const newUser = createUser(22);

Results in the following error:

Expected 2-3 arguments, but got 1.
An argument for 'firstname' was not provided.

If you’re wondering why TypeScript isn’t also complaining about lastname not being passed to the function, it’s because the parameter is marked with a ? which means it is an optional parameter.

Scenario 2

TypeScript has excellent integration with many IDEs, but in particular Visual Studio Code. This integration gives the benefit of inline errors as you write code.

In a TypeScript codebase, you can simply hover over a function and see what arguments it expects and what it will return:

typed-function-call

VScode tells us that this function expects an array full of type Transaction and will return an array of type string.

If you don’t know what a Transaction should look like, you can click the type and it’ll bring you straight to the definition in code:

type_definition

VSCode will also never allow you to access a property or a method that doesn’t exist on a variable. Instead it makes it super easy to always know what data you have available to safely use, without worrying about an undefined TypeError:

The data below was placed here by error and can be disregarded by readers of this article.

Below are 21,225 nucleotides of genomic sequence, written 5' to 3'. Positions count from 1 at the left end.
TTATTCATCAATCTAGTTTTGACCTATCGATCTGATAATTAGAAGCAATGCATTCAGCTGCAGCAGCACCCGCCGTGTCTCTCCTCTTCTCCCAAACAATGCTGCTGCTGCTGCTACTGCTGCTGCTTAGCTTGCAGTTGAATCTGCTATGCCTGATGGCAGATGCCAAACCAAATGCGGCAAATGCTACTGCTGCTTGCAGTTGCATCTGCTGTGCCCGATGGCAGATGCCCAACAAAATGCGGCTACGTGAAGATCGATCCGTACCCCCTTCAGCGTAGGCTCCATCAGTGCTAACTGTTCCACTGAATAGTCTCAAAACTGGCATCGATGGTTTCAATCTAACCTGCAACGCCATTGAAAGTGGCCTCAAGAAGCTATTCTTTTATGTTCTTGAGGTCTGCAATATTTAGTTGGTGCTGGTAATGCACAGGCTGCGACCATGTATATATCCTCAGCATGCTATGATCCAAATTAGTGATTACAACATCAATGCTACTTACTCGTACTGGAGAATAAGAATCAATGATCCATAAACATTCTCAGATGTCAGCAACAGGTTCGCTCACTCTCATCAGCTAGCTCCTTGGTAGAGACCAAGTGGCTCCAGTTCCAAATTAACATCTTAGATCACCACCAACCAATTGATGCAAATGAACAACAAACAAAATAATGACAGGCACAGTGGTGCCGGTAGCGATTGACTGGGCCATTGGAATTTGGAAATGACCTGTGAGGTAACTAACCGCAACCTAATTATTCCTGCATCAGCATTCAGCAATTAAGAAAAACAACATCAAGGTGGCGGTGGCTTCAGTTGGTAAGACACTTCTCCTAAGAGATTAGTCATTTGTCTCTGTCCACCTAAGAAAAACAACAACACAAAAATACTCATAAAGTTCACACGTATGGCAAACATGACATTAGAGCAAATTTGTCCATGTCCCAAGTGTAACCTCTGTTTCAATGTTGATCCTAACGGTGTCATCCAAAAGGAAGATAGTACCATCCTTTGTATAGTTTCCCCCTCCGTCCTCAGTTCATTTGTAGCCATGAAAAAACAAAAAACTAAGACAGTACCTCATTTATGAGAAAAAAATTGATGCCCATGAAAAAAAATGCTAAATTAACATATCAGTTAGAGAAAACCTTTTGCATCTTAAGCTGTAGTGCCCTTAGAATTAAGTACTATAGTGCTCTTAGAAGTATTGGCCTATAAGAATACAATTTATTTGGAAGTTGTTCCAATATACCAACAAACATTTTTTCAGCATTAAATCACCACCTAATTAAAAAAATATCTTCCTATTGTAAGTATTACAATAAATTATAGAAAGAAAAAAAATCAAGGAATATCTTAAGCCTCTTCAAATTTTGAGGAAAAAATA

type_expansion

Summary

Using TypeScript gives you much more confidence in the code you write. In big codebases with multiple contributors, it makes it far easier to understand what shape data should be in, and what is happening to that data.

Without TypeScript, making changes to a single file can have ramifications across many other files. If your changes don’t propagate throughout the entire codebase it’s very likely you may have introduced bugs.

Trying to manually find all of the places your changes affect can be an extremely time consuming process without any guarantee that you’ll actually succeed.

Using TypeScript means that you can make your changes and then follow the errors across the entire codebase until you’ve implemented the changes everywhere necessary. This has the effect of making debt cleanup or large refactors that would be simply impossible with JavaScript super easy.